Mourning becomes Dancing – Shabbat Miketz/Hanukkah 5779 (2018)

Jewish tradition assigns a specific psalm to each day of the week and to each of the holidays. The special psalm for Hanukkah, Psalm 30, includes a hint of that practice in its superscription. Mizmor shir hanukkat ha-bayit l’David – Psalm, song for the dedication of the house, for David (in Robert Alter’s elegant translation). The superscription is more than a little cryptic and problematic. The phrase mizmor l’David – a psalm for/of David – appears at the head of many psalms. Here, and only here, those words are separated from one another, and the words between them for a coherent statement of their own. This poem is to be read, then, as a ‘song for the dedication of the house.’

Bayit – house – often refers to the Temple in Jerusalem, THE house. But which one? The first Temple, while imagined and perhaps planned by David, was built by Solomon. The second Temple was built centuries later. Or is the reference to a still later dedication, perhaps the (re)dedication undertaken by the Maccabees in 164BCE?

The theme of the psalm itself deepens the dilemma. As Nahum Sarna puts it, “a straightforward reading of this psalm conveys the picture of a pious worshiper who gives thanks to God for recovery from a deadly illness.” Psalm 30 is, Sarna continues, “typical of biblical thanksgiving psalms in general.” Even more, the “genre of thanksgiving hymns (was) widespread in the ancient near eastern world.” A thank you for recovery from disease, “gratitude for deliverance” in Sarna’s fine phrase, makes for a beautiful poem. How, if at all, does it connect to Hanukkah?

 

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illuminated manuscript of the first book of Maccabees, 10th c., Leiden University Library

 

Psalm 30, read metaphorically, I suggest, is a perfect Hanukkah psalm on multiple levels. As Sarna’s sensitive reading of the poem makes clear, the psalm conjures up a public declaration of gratitude. The individual experience of healing and renewed health is affirmed and celebrated by a congregation. Recovery, let alone deliverance, is a communal occasion, not just a personal one.

Hanukkah celebrates recovery on both the historical and mythological planes. The Maccabees/Hasmoneans restore the Temple in Jerusalem to ritual purity and to its proper use. And all of that happens during the year’s darkest week. A beautiful Talmudic tale describes the first human being celebrating the return of daylight just after the winter solstice, just after mourning the disappearance of that light in the days just prior. The Temple’s restoration and the light’s return both strike me as (more than) ample rationales for celebration, private and public.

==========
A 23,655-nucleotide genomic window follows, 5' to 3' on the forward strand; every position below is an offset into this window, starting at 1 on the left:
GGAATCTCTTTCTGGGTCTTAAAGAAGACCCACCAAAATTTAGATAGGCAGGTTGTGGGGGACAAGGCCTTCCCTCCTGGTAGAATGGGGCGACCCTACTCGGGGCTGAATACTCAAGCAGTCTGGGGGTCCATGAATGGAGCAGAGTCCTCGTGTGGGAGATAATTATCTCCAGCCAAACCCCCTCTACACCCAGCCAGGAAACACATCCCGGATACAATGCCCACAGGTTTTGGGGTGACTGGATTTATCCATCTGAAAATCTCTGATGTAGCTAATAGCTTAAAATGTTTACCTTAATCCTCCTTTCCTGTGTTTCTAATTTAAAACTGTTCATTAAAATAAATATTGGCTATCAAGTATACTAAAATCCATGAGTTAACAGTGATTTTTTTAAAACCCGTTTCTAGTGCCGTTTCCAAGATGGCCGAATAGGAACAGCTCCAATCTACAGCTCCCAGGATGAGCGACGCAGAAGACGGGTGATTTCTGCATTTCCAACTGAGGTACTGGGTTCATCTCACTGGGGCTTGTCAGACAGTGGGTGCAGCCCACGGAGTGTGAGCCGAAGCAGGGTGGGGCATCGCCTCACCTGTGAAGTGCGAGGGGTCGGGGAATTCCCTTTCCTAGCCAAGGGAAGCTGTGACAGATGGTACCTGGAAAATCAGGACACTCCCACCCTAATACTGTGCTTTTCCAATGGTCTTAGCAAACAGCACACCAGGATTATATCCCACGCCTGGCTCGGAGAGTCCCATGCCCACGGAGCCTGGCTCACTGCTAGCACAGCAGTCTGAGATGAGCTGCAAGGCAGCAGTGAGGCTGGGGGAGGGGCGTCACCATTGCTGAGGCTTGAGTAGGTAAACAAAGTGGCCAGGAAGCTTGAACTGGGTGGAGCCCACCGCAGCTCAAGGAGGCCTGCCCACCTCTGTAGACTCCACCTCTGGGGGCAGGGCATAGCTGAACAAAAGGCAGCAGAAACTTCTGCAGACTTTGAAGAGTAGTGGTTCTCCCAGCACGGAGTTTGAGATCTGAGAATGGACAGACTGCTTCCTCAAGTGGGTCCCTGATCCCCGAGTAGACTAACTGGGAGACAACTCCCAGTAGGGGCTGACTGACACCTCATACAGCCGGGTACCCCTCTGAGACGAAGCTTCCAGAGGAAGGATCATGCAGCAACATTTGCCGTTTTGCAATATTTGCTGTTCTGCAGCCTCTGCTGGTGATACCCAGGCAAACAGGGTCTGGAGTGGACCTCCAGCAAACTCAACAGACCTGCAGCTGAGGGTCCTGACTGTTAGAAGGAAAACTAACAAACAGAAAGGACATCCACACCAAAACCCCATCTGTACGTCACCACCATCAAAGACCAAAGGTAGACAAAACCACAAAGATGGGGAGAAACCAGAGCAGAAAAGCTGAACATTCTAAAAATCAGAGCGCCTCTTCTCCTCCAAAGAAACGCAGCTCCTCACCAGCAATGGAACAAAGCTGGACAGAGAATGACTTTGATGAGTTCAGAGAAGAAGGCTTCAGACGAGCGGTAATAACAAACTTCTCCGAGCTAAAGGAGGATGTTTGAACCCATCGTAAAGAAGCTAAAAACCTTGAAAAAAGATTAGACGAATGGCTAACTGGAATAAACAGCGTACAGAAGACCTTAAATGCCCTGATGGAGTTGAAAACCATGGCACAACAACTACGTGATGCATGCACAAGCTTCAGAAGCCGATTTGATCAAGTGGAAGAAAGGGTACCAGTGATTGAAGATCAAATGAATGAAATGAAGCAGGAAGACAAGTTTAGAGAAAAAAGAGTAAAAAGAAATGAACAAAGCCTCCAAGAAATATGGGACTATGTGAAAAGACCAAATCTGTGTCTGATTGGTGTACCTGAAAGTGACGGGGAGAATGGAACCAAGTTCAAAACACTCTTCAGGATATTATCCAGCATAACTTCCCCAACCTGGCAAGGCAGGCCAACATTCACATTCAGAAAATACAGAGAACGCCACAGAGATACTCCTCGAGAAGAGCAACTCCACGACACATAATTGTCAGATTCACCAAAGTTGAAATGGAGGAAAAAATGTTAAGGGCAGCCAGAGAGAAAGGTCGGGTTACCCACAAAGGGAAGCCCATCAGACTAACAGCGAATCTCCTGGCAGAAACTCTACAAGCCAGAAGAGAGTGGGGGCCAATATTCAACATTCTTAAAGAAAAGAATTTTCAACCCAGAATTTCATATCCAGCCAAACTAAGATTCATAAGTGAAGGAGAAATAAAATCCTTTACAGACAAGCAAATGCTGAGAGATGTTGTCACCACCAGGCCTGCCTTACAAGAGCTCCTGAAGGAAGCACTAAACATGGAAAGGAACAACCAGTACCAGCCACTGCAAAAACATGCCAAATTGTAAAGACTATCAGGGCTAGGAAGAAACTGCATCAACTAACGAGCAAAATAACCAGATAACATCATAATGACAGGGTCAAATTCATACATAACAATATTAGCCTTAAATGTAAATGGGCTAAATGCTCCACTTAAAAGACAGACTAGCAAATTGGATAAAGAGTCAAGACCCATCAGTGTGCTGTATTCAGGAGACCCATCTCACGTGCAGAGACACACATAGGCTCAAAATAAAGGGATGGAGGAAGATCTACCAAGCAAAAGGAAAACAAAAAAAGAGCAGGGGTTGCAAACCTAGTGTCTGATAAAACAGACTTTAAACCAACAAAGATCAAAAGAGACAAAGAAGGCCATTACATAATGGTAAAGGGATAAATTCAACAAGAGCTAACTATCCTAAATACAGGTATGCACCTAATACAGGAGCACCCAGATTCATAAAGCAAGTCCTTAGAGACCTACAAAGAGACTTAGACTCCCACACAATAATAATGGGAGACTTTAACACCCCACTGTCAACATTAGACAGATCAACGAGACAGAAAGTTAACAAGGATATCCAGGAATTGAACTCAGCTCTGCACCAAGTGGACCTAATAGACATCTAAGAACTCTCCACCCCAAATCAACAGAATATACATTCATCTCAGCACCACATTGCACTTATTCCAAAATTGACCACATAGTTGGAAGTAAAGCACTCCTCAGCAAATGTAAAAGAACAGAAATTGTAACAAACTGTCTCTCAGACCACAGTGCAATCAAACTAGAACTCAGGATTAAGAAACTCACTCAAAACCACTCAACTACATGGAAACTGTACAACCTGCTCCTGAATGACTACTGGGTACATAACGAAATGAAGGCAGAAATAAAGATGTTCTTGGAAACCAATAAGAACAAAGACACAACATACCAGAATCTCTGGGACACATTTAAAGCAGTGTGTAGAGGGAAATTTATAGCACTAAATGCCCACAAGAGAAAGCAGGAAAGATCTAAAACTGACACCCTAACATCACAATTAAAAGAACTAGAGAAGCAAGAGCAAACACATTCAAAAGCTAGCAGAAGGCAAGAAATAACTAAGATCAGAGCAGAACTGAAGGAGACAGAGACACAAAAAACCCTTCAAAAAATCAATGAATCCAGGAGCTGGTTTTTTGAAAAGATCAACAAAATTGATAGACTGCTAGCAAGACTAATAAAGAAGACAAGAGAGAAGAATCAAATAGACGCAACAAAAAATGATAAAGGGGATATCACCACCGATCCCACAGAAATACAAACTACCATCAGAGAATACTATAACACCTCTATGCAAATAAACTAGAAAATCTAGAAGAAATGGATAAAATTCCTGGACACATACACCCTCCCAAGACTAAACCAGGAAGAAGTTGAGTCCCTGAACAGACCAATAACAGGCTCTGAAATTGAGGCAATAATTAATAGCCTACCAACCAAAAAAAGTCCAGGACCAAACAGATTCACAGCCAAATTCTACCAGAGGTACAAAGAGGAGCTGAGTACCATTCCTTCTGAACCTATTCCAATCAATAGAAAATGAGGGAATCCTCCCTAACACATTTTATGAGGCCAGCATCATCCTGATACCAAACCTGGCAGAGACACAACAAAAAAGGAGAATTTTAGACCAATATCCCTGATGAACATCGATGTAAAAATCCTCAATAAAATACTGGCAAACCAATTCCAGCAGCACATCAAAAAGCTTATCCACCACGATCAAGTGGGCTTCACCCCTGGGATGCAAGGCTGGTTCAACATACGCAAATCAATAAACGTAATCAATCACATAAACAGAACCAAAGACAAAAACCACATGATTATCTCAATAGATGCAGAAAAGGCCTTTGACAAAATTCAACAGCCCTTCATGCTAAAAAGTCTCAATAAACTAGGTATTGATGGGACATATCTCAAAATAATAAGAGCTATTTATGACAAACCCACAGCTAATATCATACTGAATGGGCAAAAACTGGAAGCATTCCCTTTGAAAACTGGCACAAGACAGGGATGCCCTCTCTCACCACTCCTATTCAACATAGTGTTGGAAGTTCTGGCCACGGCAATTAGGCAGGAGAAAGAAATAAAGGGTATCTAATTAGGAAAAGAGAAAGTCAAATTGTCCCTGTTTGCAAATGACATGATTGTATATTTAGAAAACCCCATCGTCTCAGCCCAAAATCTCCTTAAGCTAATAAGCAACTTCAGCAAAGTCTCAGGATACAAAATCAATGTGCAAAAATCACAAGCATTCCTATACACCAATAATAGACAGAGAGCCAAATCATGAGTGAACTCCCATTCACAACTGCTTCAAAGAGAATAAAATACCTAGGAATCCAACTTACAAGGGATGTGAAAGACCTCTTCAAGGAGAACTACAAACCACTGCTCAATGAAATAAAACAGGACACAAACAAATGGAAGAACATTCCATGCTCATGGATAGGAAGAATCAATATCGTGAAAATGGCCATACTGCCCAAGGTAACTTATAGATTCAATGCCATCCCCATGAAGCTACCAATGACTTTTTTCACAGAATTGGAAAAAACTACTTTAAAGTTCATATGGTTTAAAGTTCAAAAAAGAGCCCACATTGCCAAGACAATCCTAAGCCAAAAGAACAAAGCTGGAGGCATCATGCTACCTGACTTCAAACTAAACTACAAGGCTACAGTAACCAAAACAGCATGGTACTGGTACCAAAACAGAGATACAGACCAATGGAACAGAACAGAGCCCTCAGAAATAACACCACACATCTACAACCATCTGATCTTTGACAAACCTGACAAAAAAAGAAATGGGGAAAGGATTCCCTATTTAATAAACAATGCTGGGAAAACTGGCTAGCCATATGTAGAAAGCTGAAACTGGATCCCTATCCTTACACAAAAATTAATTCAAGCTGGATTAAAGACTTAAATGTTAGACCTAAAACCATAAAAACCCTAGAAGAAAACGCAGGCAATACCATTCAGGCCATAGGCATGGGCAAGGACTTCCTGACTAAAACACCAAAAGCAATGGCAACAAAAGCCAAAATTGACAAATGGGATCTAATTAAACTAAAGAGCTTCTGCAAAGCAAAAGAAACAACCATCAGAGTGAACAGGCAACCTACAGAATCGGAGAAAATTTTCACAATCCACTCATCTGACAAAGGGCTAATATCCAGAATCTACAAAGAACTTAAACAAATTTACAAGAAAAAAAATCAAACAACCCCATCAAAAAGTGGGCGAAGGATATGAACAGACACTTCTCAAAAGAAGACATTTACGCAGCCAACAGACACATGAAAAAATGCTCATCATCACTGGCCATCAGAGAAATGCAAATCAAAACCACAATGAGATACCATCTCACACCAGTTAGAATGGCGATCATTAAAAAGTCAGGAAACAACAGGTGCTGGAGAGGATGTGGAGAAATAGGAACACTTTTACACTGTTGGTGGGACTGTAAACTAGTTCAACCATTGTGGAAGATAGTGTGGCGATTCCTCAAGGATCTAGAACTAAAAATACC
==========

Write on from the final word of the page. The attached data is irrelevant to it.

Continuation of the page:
Psalm 30 also presents an image that echoes the Joseph story, parts of which serve always as the Torah reading on the Shabbat of Hanukkah. “Lord, You brought me up from Sheol, gave me life from those gone down to the Pit.” “Sheol in this context,” says Sarna, “is a metaphor for imminent mortal danger.” Joseph finds himself in a literal pit more than once, and by this week’s parasha (Miketz) he has been delivered from imminent mortal danger two or three times (at least).

Finally, there’s the matter of tears. This week (in parasha time, that is) Joseph weeps privately upon seeing his only full brother Benjamin for the first time in twenty plus years. Next week, he will shed tears openly at the moment at which he reveals himself to all of his brothers. Psalm 30, too, speaks of tears, and in an entirely upbeat way, in its most beloved phrase. Two translations of Psalm 30, verse 6, first Alter’s, then Pamela Greenberg’s.

“At evening one beds down weeping, and in the morning, glad song.”
“At night, I went to bed weeping; in the morning – a cry of joy.”

The speaker of Psalm 30 serves up the punch line, a phrase which aptly and powerfully summarizes Joseph’s story, the Hanukkah story, and the story (hopefully) of our lives. “You changed my mourning clothes to dancing, your loosened my sackcloth and covered me with joy. So that my depths might sing out to you and never be stilled, God, my Help, I will spill out gratitude to you forever.” Transformation can, and does, happen. Temples are restored, light returns, new life emerges from the pit, mourning gives way to dancing. This Hanukkah, every Hanukkah, we celebrate that much and more.

Hag Urim Sameah – A Grateful and Joy-filled Hanukkah.
Shabbat Shalom.

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Margins & Mainstream – Shabbat Vayeshev 5779 (2018)

With Hanukkah fast approaching, it must be Joseph time. Parashat Vayeshev begins the long cycle of Joseph stories which conclude the book of Genesis. We pick up the story at the moment in which Joseph – a slave purchased from Ishmaelites to whom his brothers had sold him – first arrives in Egypt. In terse, fast moving, prose, the Torah describes Joseph as one to whom “the Lord lent success to everything he undertook.” Joseph possesses the Bible’s version of the ‘Midas touch.’ Anything he touches turns to gold.

The Hebrew root that means success – tzadik, lamed, khet – also means to rush or to hurry. And Joseph is a young man in a hurry. The Torah’s rapid fire description yields that very sense of speed and ambition. Nahum Sarna notes that the author portrays multiple stages of success – ‘his master saw’, ‘he took a liking to Joseph’, ‘he made him him personal attendant’, ‘and put him in charge of his household’. Notably, the four stages involve an external, and entirely worldly, definition of success. Joseph’s master, Potiphar, recognizes Joseph’s ability and competency, and step by step, elevates his power and authority.